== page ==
Evan Wood, PhD; Robert S. Hogg, PhD; Benita Yip, BSc (Pharm); P. Richard Harrigan, PhD; Michael V. O'Shaughnessy, PhD; Julio S.G. Montaner, MD, FRCPC
Acknowledgments: The authors thank Bonnie Devlin, Elizabeth Ferris, Nada Gataric, Kelly Hsu, Myrna Reginaldo, Chandra Lips, and Peter Vann for their research and administrative assistance and Kathy Li, Kevin Craib, and Martin Schechter for their advice on the statistical methods.
Grant Support: Evan Wood is supported by the Michael Smith Foundation for Health Research. Robert Hogg is supported by the Michael Smith Foundation for Health Research through a Career Investigator Award and by Canadian Institutes of Health Research through an Investigator Award.
Potential Financial Conflicts of Interest:Honoraria: R.S. Hogg (AIDS Research Program, St. Paul's Hospital); Grants received: J.S.G. Montaner (Abbott Laboratories, Agouron Pharmaceuticals, Shire Biochem, Boehringer Ingelheim Pharmaceuticals, Belgium International GmbH, Bristol-Myers Squibb, DuPont Pharma, Gilead Sciences, Glaxo Wellcome, Hoffman-LaRoche, Kucera Pharmaceutical Co., Merck Frosst Laboratories, Pharmacia & Upjohn, Trimeris); Patents received: J.S.G. Montaner (PCT/EP 02/.05151: Co-inventor, along with Boehringer Ingelheim International GmbH, of “Use of nevirapine to treat or prevent lipid abnormalities in patients with HIV that is resistant to nevirapine”); Patents pending: J.S.G. Montaner (PCT/CA02/00796: “Pharmacological applications of mitochondrial DNA assays,” filed 29 May 2002; U.S. patent application for “Pharmacological applications of mitochondrial DNA analysis,” filed 29 May 2002; U.S. provincial application for “Sepsis”).
Requests for Single Reprints: Julio S.G. Montaner, MD, FRCPC, AIDS Research Program, University of British Columbia/St. Paul's Hospital, 667-1081 Burrard Street, Vancouver, British Columbia V6Z 1Y6, Canada; e-mail, email@example.com.
Current Author Addresses: Drs. Wood, Hogg, Harrigan, O'Shaughnessy, and Montaner and Ms. Yip: University of British Columbia/St. Paul's Hospital, 667-1081 Burrard Street, Vancouver, British Columbia V6Z 1Y6, Canada.
Author Contributions: Conception and design: E. Wood, R.S. Hogg, B. Yip, J.S.G. Montaner.
Analysis and interpretation of the data: E. Wood, R.S. Hogg, B. Yip, J.S.G. Montaner.
Drafting of the article: E. Wood, R.S. Hogg, B. Yip, P.H. Harrigan, J.S.G. Montaner.
Critical revision of the article for important intellectual content: E. Wood, R.S. Hogg, B. Yip, P.H. Harrigan, M.V. O'Shaughnessy, J.S.G. Montaner.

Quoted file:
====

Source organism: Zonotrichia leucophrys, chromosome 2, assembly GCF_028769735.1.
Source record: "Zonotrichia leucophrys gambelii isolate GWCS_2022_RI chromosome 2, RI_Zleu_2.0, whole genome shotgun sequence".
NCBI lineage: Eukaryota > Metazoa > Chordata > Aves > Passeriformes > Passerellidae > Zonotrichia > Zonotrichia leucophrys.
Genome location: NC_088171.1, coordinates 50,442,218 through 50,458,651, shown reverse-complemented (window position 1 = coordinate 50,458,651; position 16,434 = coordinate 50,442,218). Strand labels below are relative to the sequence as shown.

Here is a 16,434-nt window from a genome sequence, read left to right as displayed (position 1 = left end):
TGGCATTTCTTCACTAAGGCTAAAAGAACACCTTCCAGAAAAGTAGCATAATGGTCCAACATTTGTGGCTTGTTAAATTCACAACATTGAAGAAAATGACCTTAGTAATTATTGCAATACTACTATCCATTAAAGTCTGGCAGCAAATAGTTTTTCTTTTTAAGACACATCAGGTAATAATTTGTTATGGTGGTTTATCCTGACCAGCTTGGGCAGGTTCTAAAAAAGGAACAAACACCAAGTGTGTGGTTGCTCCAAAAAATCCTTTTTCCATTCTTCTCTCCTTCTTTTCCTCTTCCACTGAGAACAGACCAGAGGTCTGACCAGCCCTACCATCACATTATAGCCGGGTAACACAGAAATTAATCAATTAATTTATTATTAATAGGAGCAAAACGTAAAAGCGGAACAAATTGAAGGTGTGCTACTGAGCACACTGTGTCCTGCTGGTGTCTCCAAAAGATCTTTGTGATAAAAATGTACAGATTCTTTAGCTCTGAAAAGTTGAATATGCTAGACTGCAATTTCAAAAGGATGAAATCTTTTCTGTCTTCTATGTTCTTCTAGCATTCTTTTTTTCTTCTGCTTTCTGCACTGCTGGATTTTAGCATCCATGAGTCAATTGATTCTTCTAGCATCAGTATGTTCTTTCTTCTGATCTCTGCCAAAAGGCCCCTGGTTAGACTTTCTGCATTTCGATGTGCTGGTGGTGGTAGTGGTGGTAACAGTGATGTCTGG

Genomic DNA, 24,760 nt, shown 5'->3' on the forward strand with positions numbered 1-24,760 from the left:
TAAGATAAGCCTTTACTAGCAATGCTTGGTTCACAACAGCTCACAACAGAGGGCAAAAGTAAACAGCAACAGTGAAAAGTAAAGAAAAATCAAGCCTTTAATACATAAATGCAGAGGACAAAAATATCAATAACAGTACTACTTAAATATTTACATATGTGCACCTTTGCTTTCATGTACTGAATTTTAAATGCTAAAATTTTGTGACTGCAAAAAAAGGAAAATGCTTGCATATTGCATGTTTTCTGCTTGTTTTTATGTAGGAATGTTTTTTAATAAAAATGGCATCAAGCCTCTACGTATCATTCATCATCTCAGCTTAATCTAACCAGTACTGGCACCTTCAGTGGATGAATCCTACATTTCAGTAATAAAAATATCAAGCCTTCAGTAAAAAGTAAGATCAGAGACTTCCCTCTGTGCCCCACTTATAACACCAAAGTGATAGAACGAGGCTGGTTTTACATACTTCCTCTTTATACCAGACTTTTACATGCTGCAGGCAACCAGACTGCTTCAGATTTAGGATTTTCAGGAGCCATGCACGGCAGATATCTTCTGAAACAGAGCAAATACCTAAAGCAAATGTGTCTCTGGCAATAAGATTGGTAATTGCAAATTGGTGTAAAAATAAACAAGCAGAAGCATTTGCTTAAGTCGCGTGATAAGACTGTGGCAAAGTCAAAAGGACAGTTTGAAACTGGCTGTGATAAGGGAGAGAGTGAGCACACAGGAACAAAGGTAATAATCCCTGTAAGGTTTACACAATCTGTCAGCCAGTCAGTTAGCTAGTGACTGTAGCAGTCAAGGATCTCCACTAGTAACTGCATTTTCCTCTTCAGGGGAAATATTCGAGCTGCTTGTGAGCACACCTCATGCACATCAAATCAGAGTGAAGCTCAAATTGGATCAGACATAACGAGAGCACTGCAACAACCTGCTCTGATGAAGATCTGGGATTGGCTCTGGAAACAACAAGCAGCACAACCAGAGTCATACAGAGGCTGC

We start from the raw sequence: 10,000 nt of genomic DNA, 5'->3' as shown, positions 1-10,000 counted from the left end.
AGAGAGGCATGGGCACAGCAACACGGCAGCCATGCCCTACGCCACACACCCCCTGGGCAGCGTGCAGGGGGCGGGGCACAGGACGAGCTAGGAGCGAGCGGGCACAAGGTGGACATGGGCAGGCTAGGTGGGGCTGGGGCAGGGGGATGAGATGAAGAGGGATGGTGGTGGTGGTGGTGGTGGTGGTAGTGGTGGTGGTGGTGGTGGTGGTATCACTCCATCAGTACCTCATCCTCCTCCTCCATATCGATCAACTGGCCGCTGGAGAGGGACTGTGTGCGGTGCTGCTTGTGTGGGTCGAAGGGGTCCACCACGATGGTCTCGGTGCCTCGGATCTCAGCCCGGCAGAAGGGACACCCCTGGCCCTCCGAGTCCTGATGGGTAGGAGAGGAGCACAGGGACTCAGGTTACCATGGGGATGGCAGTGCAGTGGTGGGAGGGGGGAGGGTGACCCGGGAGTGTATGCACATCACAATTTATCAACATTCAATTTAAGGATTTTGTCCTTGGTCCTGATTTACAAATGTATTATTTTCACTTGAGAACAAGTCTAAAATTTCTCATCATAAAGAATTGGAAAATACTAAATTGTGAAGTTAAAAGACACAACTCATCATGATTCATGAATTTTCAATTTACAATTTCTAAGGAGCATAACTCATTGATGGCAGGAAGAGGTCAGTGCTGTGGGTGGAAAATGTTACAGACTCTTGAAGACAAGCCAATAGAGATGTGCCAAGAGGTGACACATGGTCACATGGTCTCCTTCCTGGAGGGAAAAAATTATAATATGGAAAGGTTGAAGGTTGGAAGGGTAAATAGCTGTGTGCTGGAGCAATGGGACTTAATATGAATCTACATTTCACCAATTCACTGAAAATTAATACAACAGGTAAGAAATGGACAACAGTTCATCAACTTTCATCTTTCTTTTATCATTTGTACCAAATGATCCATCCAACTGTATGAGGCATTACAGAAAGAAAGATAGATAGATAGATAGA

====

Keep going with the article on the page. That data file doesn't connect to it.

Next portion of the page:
Final approval of the article: E. Wood, R.S. Hogg, M.V. O'Shaughnessy, J.S.G. Montaner.
Statistical expertise: E. Wood, M.V. O'Shaughnessy.
Obtaining of funding: R.S. Hogg, M.V. O'Shaughnessy, J.S.G. Montaner.
Administrative, technical, or logistic support: E. Wood, R.S. Hogg, B. Yip, P.H. Harrigan, M.V. O'Shaughnessy, J.S.G. Montaner.
Collection and assembly of data: B. Yip.
Wood E, Hogg RS, Yip B, Harrigan PR, O'Shaughnessy MV, Montaner JS. Effect of Medication Adherence on Survival of HIV-Infected Adults Who Start Highly Active Antiretroviral Therapy When the CD4+ Cell Count Is 0.200 to 0.350 × 109 cells/L. Ann Intern Med. 2003;139:810-816. doi: 10.7326/0003-4819-139-10-200311180-00008
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Published: Ann Intern Med. 2003;139(10):810-816.
The benefits of highly active antiretroviral therapy (HAART) in the management of HIV disease are well established. By suppressing plasma HIV-1 RNA, HAART decreases morbidity and mortality in HIV-infected patients (1, 2). However, the optimal time to initiate HAART is uncertain. As a result, expert recommendations on the optimal time to initiate antiretroviral therapy widely differ (3-6).
Several studies have suggested that only patients who initiated therapy when the CD4+ cell count had declined below 0.200 × 109 cells/L were at increased risk for disease progression, regardless of the baseline HIV RNA level (7-9). In 1 of these studies, further examination with additional duration of follow-up suggested that mortality may be elevated in patients who initiated therapy after the CD4+ cell count declined below 0.350 × 109 cells/L (10). In fact, a growing number of studies have suggested that delaying HAART after the CD4+ cell count declines below 0.350 × 109 cells/L may be unsafe (11-14).
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Infectious Disease, HIV.
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